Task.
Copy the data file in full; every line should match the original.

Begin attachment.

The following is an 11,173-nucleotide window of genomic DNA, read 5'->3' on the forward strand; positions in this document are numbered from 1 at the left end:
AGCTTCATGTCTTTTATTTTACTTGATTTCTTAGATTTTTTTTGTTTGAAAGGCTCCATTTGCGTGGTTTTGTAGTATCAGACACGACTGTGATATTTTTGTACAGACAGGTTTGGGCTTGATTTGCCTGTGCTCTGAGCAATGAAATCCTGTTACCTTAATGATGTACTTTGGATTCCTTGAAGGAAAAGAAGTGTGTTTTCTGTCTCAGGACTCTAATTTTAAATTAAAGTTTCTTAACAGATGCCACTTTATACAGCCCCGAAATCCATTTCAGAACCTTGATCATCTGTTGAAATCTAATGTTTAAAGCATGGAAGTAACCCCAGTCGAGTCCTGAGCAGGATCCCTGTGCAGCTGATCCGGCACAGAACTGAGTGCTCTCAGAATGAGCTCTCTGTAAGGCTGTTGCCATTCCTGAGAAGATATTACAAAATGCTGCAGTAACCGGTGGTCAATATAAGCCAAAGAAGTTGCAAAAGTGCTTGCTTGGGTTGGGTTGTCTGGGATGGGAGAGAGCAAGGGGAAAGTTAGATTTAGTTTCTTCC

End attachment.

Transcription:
The following is an 11,173-nucleotide window of genomic DNA, read 5'->3' on the forward strand; positions in this document are numbered from 1 at the left end:
AGCTTCATGTCTTTTATTTTACTTGATTTCTTAGATTTTTTTTGTTTGAAAGGCTCCATTTGCGTGGTTTTGTAGTATCAGACACGACTGTGATATTTTTGTACAGACAGGTTTGGGCTTGATTTGCCTGTGCTCTGAGCAATGAAATCCTGTTACCTTAATGATGTACTTTGGATTCCTTGAAGGAAAAGAAGTGTGTTTTCTGTCTCAGGACTCTAATTTTAAATTAAAGTTTCTTAACAGATGCCACTTTATACAGCCCCGAAATCCATTTCAGAACCTTGATCATCTGTTGAAATCTAATGTTTAAAGCATGGAAGTAACCCCAGTCGAGTCCTGAGCAGGATCCCTGTGCAGCTGATCCGGCACAGAACTGAGTGCTCTCAGAATGAGCTCTCTGTAAGGCTGTTGCCATTCCTGAGAAGATATTACAAAATGCTGCAGTAACCGGTGGTCAATATAAGCCAAAGAAGTTGCAAAAGTGCTTGCTTGGGTTGGGTTGTCTGGGATGGGAGAGAGCAAGGGGAAAGTTAGATTTAGTTTCTTCC